Is Mining Bitcoins Profitable?

One of the big questions that everyone is asking is whether mining Bitcoins is profitable or not. Bitcoin mining serves many different purposes, both to transactions and the production of new Bitcoins.

The process of mining Bitcoins involves compiling recent transactions into blocks in order to try and solve a difficult puzzle. Essentially; the first person who solves the puzzle will then place the next block on the block chain and claim the rewards. It is these rewards that give people the incentive to continue Bitcoin mining.

Bitcoin was the first currency, which was controlled by a cryptographic protocol rather than a conventional central bank; which means you will pay for something by sending Bitcoins from the virtual wallet in your computer to the merchant’s computer.

So, what does it take to be a Bitcoin Miner?

Anyone can mine Bitcoins, as long as you have a computer and access to the internet. From there, all you need to do is download a free wallet to your computer, and a free miner programme, and off you go.

That all sounds really simple, right?? Technically, yes, it is; however, the computer power that is required is absolutely phenomenal, and this is where the costs can start to mount up. So, if you are using your own personal computer to mine Bitcoins, you are unlikely to see any rewards for a long, long time, and we could be talking years. There is a way round this though, and it is a path that many Bitcoin miners choose to go down, and that is to join a pool, where you and others can work together, and share any rewards that you have.

Regardless of how you choose to mine Bitcoins though, you will still need to purchase certain items to get you started, and this does not always come cheap. The cost can vary greatly, - some miners have been able to get all of the items they need for a couple of hundred, and others, it has cost them over a thousand. Because Bitcoin has grown so much in popularity, since it started, the mining of them has required even more power, which means that fewer people are being able to use their own computers, and instead are having to purchase new computers with a specialised card, that was used solely for mining.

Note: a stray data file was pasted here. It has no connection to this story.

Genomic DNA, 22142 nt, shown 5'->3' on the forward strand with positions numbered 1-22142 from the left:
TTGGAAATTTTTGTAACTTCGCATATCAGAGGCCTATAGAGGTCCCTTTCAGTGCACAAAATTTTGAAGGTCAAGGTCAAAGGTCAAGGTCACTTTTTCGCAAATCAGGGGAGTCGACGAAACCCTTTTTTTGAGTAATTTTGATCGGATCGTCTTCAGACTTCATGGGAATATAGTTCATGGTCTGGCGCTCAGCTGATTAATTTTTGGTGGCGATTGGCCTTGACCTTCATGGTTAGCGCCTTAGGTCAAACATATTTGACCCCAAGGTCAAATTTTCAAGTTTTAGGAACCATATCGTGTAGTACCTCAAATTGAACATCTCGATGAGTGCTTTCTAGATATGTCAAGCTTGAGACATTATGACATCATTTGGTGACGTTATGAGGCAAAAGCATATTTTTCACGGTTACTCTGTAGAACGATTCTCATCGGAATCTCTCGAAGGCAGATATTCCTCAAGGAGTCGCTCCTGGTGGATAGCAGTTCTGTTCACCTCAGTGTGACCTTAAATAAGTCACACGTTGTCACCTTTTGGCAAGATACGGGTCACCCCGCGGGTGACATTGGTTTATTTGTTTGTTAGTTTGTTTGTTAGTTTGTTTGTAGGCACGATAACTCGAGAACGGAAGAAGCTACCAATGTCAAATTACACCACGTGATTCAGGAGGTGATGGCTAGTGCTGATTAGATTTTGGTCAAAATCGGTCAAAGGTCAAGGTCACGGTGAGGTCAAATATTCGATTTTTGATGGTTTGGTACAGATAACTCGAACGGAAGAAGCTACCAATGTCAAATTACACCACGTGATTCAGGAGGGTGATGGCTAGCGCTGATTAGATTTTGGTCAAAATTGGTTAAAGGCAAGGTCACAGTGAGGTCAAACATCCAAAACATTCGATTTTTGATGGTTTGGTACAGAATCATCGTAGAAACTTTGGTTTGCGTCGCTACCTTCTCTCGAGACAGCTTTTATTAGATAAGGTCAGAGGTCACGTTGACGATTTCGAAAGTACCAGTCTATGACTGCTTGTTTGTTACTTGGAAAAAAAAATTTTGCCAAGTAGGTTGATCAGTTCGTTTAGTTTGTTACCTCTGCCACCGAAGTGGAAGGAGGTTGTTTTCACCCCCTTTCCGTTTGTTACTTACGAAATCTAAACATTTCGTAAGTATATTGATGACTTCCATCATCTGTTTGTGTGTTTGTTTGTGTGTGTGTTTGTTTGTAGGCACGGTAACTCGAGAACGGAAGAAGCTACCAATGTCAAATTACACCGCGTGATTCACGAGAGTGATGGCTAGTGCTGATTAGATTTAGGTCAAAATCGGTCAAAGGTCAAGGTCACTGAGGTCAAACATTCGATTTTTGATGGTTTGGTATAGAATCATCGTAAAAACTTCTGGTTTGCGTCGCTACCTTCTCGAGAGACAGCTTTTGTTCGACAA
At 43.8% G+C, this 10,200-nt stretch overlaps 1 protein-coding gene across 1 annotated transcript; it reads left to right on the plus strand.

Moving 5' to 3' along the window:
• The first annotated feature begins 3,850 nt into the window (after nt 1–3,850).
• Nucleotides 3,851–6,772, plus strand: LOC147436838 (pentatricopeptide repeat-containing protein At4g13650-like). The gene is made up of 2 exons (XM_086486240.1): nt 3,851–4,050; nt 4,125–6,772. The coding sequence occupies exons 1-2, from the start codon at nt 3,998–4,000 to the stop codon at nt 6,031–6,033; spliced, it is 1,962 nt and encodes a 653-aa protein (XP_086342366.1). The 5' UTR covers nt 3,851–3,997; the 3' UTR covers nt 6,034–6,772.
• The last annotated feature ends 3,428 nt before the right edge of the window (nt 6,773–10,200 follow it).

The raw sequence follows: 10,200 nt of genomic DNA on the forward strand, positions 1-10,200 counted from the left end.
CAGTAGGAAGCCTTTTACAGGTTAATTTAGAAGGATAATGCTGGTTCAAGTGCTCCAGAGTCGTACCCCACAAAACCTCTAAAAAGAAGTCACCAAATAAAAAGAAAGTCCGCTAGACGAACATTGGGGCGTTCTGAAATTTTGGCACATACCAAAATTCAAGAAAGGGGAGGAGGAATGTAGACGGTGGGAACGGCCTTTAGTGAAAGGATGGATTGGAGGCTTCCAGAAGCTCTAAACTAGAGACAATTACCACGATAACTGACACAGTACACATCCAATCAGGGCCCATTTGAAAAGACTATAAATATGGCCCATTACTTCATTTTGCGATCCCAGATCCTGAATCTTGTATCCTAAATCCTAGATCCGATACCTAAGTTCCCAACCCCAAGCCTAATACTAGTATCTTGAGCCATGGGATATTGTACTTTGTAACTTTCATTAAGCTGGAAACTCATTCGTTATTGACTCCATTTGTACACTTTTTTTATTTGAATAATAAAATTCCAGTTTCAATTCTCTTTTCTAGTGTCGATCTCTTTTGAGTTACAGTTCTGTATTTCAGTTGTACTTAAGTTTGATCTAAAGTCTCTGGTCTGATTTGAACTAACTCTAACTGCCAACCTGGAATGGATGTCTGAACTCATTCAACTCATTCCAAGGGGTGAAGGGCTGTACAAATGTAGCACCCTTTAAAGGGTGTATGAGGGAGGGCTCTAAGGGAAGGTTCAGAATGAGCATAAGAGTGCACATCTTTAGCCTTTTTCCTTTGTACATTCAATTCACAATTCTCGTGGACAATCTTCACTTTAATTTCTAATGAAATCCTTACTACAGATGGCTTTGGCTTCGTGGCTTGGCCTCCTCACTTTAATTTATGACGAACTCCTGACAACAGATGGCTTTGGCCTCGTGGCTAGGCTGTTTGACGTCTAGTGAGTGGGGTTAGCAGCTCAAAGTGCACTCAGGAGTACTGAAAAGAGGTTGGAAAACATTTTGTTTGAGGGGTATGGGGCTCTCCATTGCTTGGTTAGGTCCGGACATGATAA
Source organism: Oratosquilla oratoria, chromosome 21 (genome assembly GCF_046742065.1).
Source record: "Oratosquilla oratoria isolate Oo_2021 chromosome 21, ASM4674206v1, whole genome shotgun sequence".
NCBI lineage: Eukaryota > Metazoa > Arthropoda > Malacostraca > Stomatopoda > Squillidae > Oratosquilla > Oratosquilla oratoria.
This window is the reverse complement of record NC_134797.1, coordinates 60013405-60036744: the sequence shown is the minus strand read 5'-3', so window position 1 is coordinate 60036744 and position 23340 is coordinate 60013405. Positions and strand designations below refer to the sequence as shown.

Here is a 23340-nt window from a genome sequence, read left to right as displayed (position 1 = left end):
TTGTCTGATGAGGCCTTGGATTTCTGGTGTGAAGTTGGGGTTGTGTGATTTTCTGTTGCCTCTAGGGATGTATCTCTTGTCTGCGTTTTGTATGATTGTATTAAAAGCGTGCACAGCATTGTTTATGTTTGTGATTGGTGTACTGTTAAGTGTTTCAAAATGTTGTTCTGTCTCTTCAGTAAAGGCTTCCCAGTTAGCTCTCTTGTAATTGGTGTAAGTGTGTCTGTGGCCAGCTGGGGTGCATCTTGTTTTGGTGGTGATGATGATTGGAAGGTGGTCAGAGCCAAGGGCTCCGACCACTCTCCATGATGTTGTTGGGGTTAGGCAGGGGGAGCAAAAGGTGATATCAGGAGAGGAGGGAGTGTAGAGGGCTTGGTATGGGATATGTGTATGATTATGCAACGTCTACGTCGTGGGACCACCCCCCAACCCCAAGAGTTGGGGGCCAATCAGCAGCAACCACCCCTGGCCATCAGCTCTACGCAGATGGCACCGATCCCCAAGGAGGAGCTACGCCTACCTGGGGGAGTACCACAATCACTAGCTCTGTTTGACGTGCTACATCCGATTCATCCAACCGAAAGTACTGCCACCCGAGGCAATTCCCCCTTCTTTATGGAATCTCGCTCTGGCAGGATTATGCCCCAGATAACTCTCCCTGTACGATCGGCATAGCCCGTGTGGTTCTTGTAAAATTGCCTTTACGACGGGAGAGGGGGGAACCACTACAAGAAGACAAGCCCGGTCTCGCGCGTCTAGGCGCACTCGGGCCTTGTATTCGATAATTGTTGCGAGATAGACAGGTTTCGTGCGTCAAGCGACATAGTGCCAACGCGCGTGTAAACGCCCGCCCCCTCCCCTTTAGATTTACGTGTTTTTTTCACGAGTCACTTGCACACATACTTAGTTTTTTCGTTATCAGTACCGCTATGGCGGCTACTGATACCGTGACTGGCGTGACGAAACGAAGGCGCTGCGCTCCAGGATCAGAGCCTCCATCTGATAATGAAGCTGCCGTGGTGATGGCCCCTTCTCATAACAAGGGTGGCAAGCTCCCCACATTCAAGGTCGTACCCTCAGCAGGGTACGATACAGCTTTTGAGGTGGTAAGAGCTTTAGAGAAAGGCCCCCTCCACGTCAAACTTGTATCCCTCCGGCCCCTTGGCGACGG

So, on top of the mining hardware that you will have to be prepared to update regularly (more often than not it is once a year; however, this can of course change), there are a number of other items that are required. We should also mention the power supply that will be required, as mining computers will need a specific supply, which can be quite expensive.

It is also important to take into account the different regulations surrounding Bitcoin mining, before you begin to get involved with it. If you choose to get into Bitcoin mining, it is your responsibility to keep on top of any regulation changes, especially that are relevant to your region or country. The IRS has recently issued new tax guidance regarding Bitcoin mining stating that any income made from the mining could constitute as a self-employed income and therefore be subjected to tax. The Financial Crimes Enforcement Network will analyse any data used on financial transactions as well, to stop any financial crimes happening, such as money laundering and terrorist financing. FinCEN has since issued guidance that Bitcoin miners are not considered Money Transmitters under the Bank Security Act, as well as clarifying that providers of cloud mining services are not considered money transmitters either.

So, to put it simply, anyone can become a Bitcoin miner; however, it takes time and money to purchase the machinery that is needed to mine Bitcoins well. You have to be prepared that you are unlikely to make money from the mining immediately; however, in time, it can begin to make you a small profit; however, it is important to stick at it.